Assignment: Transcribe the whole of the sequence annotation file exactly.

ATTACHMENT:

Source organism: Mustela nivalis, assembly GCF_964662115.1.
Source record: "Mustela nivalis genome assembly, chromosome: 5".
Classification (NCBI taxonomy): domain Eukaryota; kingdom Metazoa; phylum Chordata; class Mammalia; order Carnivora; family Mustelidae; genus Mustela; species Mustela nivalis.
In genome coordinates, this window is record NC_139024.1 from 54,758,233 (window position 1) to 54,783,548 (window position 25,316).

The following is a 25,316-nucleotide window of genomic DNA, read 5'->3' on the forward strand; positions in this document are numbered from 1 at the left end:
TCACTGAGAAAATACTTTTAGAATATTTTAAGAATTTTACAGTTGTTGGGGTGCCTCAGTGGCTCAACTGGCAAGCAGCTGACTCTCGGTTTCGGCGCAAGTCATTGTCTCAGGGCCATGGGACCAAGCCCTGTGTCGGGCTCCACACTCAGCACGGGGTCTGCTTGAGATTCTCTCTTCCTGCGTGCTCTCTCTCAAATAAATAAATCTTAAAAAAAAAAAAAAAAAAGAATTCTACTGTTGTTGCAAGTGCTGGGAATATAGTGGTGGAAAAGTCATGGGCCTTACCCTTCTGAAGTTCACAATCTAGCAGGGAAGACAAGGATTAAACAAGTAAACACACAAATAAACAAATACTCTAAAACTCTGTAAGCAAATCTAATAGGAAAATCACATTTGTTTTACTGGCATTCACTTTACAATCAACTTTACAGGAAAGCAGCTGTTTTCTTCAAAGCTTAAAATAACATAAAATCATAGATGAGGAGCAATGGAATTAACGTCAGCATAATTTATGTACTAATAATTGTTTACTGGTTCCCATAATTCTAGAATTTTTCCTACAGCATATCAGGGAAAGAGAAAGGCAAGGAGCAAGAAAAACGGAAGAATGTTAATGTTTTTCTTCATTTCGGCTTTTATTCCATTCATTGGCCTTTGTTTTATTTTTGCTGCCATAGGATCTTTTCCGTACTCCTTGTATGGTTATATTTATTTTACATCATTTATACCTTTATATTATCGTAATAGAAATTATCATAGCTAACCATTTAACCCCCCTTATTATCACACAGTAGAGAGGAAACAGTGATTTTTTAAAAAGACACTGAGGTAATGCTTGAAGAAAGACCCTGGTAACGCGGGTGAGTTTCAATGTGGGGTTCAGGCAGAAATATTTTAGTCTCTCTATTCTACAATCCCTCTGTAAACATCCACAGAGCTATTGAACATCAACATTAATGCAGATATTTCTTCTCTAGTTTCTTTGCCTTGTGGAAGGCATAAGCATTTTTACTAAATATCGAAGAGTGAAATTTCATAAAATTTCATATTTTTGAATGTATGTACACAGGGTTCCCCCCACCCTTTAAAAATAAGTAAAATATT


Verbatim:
Source organism: Mustela nivalis, assembly GCF_964662115.1.
Source record: "Mustela nivalis genome assembly, chromosome: 5".
Classification (NCBI taxonomy): domain Eukaryota; kingdom Metazoa; phylum Chordata; class Mammalia; order Carnivora; family Mustelidae; genus Mustela; species Mustela nivalis.
In genome coordinates, this window is record NC_139024.1 from 54,758,233 (window position 1) to 54,783,548 (window position 25,316).

The following is a 25,316-nucleotide window of genomic DNA, read 5'->3' on the forward strand; positions in this document are numbered from 1 at the left end:
TCACTGAGAAAATACTTTTAGAATATTTTAAGAATTTTACAGTTGTTGGGGTGCCTCAGTGGCTCAACTGGCAAGCAGCTGACTCTCGGTTTCGGCGCAAGTCATTGTCTCAGGGCCATGGGACCAAGCCCTGTGTCGGGCTCCACACTCAGCACGGGGTCTGCTTGAGATTCTCTCTTCCTGCGTGCTCTCTCTCAAATAAATAAATCTTAAAAAAAAAAAAAAAAAAGAATTCTACTGTTGTTGCAAGTGCTGGGAATATAGTGGTGGAAAAGTCATGGGCCTTACCCTTCTGAAGTTCACAATCTAGCAGGGAAGACAAGGATTAAACAAGTAAACACACAAATAAACAAATACTCTAAAACTCTGTAAGCAAATCTAATAGGAAAATCACATTTGTTTTACTGGCATTCACTTTACAATCAACTTTACAGGAAAGCAGCTGTTTTCTTCAAAGCTTAAAATAACATAAAATCATAGATGAGGAGCAATGGAATTAACGTCAGCATAATTTATGTACTAATAATTGTTTACTGGTTCCCATAATTCTAGAATTTTTCCTACAGCATATCAGGGAAAGAGAAAGGCAAGGAGCAAGAAAAACGGAAGAATGTTAATGTTTTTCTTCATTTCGGCTTTTATTCCATTCATTGGCCTTTGTTTTATTTTTGCTGCCATAGGATCTTTTCCGTACTCCTTGTATGGTTATATTTATTTTACATCATTTATACCTTTATATTATCGTAATAGAAATTATCATAGCTAACCATTTAACCCCCCTTATTATCACACAGTAGAGAGGAAACAGTGATTTTTTAAAAAGACACTGAGGTAATGCTTGAAGAAAGACCCTGGTAACGCGGGTGAGTTTCAATGTGGGGTTCAGGCAGAAATATTTTAGTCTCTCTATTCTACAATCCCTCTGTAAACATCCACAGAGCTATTGAACATCAACATTAATGCAGATATTTCTTCTCTAGTTTCTTTGCCTTGTGGAAGGCATAAGCATTTTTACTAAATATCGAAGAGTGAAATTTCATAAAATTTCATATTTTTGAATGTATGTACACAGGGTTCCCCCCACCCTTTAAAAATAAGTAAAATATT